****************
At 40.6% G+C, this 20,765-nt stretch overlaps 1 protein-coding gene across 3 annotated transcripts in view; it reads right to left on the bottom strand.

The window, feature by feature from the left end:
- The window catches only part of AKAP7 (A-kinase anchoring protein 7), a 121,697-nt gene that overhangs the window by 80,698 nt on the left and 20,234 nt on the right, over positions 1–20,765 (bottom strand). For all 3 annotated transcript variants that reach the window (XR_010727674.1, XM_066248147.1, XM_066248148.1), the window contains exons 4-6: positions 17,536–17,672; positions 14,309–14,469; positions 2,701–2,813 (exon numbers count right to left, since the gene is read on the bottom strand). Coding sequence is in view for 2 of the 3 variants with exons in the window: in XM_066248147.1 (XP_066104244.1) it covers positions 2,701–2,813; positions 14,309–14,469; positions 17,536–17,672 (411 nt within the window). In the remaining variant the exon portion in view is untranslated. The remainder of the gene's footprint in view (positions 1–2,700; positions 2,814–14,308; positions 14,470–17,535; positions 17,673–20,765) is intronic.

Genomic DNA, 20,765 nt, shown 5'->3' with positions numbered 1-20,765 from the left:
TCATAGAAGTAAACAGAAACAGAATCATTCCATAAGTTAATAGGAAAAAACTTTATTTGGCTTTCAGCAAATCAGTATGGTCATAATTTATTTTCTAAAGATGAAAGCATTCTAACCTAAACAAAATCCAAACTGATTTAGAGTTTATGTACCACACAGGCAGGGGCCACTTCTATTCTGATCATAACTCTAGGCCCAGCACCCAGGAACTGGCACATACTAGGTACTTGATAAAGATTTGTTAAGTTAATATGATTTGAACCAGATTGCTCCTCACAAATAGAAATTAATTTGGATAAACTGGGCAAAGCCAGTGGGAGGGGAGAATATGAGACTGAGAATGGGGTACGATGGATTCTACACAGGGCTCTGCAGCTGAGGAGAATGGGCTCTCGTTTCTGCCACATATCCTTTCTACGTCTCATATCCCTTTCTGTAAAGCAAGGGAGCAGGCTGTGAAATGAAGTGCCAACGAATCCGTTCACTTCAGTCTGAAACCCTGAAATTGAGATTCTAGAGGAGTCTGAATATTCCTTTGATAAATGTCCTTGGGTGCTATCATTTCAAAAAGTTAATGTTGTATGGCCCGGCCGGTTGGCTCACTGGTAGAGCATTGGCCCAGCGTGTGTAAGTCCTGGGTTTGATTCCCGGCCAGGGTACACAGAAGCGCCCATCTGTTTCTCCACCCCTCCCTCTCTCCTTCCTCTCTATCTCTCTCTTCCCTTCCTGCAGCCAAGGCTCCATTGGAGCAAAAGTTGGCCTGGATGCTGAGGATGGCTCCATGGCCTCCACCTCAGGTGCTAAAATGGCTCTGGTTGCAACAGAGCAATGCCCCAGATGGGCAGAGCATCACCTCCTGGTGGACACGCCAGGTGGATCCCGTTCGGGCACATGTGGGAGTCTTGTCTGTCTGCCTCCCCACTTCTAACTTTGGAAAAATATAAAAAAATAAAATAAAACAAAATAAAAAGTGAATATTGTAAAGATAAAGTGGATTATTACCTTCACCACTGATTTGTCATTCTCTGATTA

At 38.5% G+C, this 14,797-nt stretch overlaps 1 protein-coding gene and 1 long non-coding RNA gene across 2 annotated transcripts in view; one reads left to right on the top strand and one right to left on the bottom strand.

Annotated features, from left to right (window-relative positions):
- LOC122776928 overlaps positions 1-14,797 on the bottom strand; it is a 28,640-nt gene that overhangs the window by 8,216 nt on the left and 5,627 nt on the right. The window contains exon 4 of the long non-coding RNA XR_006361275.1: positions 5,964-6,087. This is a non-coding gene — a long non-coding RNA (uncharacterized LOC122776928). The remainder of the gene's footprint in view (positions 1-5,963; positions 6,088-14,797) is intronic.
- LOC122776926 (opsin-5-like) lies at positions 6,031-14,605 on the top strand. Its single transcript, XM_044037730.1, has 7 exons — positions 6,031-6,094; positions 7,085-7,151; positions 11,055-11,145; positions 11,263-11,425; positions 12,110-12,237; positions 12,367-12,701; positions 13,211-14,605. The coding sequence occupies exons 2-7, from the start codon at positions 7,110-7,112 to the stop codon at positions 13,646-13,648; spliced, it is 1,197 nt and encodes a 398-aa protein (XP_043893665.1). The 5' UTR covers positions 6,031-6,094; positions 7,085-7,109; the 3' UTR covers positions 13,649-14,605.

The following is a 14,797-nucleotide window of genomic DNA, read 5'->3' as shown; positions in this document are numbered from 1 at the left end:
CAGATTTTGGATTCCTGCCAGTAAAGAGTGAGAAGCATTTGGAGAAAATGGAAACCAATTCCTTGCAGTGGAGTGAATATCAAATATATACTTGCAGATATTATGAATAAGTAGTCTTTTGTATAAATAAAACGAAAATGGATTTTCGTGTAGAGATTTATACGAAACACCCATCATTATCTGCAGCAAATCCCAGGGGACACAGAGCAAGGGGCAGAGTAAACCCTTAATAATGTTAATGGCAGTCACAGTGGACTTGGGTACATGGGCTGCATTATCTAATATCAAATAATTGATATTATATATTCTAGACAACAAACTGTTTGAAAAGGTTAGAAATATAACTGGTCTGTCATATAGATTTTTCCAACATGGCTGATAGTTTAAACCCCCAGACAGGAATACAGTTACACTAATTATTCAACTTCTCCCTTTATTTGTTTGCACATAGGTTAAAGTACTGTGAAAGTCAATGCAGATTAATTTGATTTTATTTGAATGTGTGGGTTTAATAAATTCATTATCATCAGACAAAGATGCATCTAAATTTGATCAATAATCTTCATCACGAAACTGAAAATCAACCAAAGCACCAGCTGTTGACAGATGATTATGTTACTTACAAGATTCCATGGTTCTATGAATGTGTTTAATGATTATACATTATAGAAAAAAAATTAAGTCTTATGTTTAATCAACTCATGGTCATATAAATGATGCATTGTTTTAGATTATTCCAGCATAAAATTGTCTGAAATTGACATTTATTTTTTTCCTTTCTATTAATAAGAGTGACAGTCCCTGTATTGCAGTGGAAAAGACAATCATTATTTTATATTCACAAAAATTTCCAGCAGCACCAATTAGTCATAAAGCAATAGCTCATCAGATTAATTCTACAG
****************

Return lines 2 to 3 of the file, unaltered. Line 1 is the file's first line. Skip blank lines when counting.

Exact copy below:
The window, feature by feature from the left end:
- The window catches only part of AKAP7 (A-kinase anchoring protein 7), a 121,697-nt gene that overhangs the window by 80,698 nt on the left and 20,234 nt on the right, over positions 1–20,765 (bottom strand). For all 3 annotated transcript variants that reach the window (XR_010727674.1, XM_066248147.1, XM_066248148.1), the window contains exons 4-6: positions 17,536–17,672; positions 14,309–14,469; positions 2,701–2,813 (exon numbers count right to left, since the gene is read on the bottom strand). Coding sequence is in view for 2 of the 3 variants with exons in the window: in XM_066248147.1 (XP_066104244.1) it covers positions 2,701–2,813; positions 14,309–14,469; positions 17,536–17,672 (411 nt within the window). In the remaining variant the exon portion in view is untranslated. The remainder of the gene's footprint in view (positions 1–2,700; positions 2,814–14,308; positions 14,470–17,535; positions 17,673–20,765) is intronic.